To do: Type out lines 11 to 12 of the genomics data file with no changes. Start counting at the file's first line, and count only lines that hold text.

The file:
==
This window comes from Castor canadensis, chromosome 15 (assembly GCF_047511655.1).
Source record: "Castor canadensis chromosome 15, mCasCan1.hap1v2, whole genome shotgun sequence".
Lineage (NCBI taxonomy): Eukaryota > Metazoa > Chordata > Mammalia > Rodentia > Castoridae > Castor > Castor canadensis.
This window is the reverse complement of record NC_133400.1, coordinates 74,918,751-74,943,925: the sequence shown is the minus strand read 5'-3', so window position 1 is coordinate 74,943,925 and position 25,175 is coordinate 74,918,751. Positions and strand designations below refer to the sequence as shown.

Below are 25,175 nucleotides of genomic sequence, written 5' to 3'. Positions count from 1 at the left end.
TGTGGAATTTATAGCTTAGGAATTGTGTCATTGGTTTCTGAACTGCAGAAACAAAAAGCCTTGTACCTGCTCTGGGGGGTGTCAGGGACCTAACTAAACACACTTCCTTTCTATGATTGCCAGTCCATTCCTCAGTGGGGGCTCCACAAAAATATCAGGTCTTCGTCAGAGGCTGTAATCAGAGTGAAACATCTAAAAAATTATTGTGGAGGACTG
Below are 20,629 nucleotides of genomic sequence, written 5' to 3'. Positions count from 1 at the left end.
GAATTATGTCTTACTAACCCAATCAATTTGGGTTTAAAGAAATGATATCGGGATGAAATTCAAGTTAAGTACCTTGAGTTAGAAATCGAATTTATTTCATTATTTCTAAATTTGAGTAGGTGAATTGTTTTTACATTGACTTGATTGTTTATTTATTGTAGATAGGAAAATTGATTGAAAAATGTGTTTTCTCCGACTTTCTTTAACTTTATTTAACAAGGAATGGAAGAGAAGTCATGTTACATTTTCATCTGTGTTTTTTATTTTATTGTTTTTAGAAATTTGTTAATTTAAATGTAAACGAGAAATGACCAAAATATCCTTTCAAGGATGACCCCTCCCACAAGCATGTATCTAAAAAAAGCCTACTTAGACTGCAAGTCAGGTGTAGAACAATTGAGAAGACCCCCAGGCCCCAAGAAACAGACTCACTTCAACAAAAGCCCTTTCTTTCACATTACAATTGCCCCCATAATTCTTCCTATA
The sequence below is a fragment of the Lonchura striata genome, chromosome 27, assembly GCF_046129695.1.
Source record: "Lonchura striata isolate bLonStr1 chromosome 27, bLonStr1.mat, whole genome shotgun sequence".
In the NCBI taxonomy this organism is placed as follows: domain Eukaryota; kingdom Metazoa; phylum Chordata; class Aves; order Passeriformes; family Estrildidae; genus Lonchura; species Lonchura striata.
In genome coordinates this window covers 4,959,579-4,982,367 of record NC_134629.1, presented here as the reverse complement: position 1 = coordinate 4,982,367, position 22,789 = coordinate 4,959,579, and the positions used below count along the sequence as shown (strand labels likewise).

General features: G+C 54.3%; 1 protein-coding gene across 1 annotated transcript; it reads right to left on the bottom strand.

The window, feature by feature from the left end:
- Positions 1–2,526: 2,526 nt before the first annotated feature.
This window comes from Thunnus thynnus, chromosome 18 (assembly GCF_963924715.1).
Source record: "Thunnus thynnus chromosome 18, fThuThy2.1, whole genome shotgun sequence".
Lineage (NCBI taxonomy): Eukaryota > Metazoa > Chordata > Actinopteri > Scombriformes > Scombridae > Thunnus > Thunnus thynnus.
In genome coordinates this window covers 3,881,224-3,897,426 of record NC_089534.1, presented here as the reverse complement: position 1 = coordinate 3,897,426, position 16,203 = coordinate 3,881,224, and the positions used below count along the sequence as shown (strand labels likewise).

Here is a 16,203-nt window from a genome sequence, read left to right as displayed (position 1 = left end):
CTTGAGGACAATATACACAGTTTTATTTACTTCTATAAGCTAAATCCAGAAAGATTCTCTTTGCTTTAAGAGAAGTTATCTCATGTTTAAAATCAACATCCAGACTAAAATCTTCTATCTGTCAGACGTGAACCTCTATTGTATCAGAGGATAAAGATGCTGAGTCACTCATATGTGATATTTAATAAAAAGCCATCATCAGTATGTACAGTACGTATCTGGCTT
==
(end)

In the NCBI taxonomy this organism is placed as follows: domain Eukaryota; kingdom Metazoa; phylum Chordata; class Aves; order Passeriformes; family Estrildidae; genus Lonchura; species Lonchura striata.
In genome coordinates this window covers 4,959,579-4,982,367 of record NC_134629.1, presented here as the reverse complement: position 1 = coordinate 4,982,367, position 22,789 = coordinate 4,959,579, and the positions used below count along the sequence as shown (strand labels likewise).